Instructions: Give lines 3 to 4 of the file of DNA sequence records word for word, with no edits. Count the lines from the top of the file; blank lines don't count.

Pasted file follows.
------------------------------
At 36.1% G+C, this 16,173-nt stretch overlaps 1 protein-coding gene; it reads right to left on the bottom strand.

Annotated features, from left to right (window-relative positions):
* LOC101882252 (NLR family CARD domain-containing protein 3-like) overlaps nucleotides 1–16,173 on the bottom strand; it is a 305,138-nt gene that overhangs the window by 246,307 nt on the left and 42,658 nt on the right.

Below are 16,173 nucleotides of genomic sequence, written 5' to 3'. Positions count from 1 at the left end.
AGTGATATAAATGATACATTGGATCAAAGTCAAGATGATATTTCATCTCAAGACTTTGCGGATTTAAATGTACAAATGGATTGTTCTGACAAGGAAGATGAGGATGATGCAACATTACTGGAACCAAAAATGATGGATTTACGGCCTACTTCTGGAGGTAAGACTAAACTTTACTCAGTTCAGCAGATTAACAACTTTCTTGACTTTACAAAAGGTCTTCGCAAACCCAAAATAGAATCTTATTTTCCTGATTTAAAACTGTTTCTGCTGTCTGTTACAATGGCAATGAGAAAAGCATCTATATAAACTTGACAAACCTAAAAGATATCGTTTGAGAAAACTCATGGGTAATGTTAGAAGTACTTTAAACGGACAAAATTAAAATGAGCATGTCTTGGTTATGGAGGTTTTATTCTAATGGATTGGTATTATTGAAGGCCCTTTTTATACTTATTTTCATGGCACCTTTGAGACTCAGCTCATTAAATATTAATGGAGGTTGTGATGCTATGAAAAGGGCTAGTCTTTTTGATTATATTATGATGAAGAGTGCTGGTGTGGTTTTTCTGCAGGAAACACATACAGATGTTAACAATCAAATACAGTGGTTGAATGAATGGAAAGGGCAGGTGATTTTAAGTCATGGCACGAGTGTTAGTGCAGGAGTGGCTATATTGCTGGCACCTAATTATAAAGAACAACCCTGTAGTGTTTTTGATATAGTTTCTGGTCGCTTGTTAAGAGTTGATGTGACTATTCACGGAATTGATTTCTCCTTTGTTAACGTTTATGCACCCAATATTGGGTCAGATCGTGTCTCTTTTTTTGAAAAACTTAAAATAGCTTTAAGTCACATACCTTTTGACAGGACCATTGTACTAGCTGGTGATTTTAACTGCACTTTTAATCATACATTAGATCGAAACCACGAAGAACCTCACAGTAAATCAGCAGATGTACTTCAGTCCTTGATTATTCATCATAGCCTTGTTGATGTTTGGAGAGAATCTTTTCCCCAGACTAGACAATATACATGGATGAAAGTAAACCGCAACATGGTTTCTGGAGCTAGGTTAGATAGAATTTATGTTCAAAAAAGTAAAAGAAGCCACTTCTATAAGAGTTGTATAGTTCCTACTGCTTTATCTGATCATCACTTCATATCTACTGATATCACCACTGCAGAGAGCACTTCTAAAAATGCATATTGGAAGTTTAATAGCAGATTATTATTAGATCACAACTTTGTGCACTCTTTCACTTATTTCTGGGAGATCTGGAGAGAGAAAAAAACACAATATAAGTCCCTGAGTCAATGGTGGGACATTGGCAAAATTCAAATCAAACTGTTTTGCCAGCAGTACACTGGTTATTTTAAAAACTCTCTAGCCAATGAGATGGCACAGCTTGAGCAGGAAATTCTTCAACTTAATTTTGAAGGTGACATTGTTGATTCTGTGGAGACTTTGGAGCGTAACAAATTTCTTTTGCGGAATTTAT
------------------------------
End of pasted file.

* LOC101882252 (NLR family CARD domain-containing protein 3-like) overlaps nucleotides 1–16,173 on the bottom strand; it is a 305,138-nt gene that overhangs the window by 246,307 nt on the left and 42,658 nt on the right.

Below are 16,173 nucleotides of genomic sequence, written 5' to 3'. Positions count from 1 at the left end.